Strategic surveys vs traditional surveys – what’s the difference?

Traditional surveys

Strategic surveys

Lagging indicators. Looks for warning signs of trouble via lagging indicators, when potential problems are well advanced. Leading indicators. Delivers real-time data, so potential problems can be identified and corrected before they develop.
Employee-centric.  Measures are employee-centric and considered in isolation from the rest of the business. Holistic view. Employee measures are assessed as part of a broader cause and effect chain, relating employee attitudes to customer satisfaction, for example.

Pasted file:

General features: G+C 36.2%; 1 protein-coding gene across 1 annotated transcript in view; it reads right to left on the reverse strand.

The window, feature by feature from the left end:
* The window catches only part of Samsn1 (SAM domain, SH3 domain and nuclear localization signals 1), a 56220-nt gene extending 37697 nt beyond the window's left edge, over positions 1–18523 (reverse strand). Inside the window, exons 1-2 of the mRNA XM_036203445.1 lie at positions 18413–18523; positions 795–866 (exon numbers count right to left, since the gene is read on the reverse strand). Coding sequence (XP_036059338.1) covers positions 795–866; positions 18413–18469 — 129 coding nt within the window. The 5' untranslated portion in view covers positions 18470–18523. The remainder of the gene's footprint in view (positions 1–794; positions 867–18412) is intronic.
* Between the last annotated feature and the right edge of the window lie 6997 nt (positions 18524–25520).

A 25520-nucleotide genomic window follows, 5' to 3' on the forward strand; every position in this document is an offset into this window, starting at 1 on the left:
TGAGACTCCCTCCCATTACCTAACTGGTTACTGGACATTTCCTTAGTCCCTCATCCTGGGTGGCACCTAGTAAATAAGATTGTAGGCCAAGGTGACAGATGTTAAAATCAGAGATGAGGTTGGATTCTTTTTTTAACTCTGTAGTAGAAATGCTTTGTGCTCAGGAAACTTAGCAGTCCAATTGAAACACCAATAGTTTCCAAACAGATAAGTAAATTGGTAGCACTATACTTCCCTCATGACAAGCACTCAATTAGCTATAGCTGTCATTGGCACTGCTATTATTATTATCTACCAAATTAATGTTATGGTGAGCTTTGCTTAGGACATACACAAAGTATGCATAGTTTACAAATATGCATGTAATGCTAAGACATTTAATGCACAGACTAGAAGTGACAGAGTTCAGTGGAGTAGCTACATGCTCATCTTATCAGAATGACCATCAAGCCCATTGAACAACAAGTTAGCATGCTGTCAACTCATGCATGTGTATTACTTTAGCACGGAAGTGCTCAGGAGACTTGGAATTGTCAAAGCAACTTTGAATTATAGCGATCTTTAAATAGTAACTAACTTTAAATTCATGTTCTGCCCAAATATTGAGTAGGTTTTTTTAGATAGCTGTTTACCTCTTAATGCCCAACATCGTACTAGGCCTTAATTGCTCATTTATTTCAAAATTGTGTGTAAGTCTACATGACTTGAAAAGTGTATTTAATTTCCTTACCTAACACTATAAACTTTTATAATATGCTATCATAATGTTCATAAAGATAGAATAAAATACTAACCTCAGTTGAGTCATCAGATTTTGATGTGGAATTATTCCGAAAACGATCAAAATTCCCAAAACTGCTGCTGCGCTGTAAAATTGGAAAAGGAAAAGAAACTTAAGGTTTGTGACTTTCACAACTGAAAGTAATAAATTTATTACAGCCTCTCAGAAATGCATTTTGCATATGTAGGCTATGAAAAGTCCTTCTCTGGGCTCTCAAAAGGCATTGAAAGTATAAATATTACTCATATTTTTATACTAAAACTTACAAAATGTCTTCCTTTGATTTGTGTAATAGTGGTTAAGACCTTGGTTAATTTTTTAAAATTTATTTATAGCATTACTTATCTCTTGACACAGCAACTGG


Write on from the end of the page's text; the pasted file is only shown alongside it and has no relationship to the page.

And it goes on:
HR-centric. Surveys are often developed and managed by HR as ‘employee’ initiatives and typically don’t consider broader strategic goals. Stakeholder inclusive. Surveys include key stakeholders such as Operations, Finance and HR to ensure results reflect a holistic view of the business.
Disconnected. Surveys measure employee job / organisational satisfaction but do not corelate data with employee productivity. Direct correlation. Survey results draw direct correlation between employee engagement data and employee productivity.
Single point of view. Surveys are employee-centric and measure only their perspectives. Multiple views. Surveys reflect broad aspects of the employee / employer relationship and points of mutual benefit.
Humanistic. Surveys measure attitudes, behaviours and morale as humanistic concerns. Organisational. Surveys measure attitudes and behaviours as related to organisational strategy, values and operational needs.

 

Benefit 1: Success through valuable fast feedback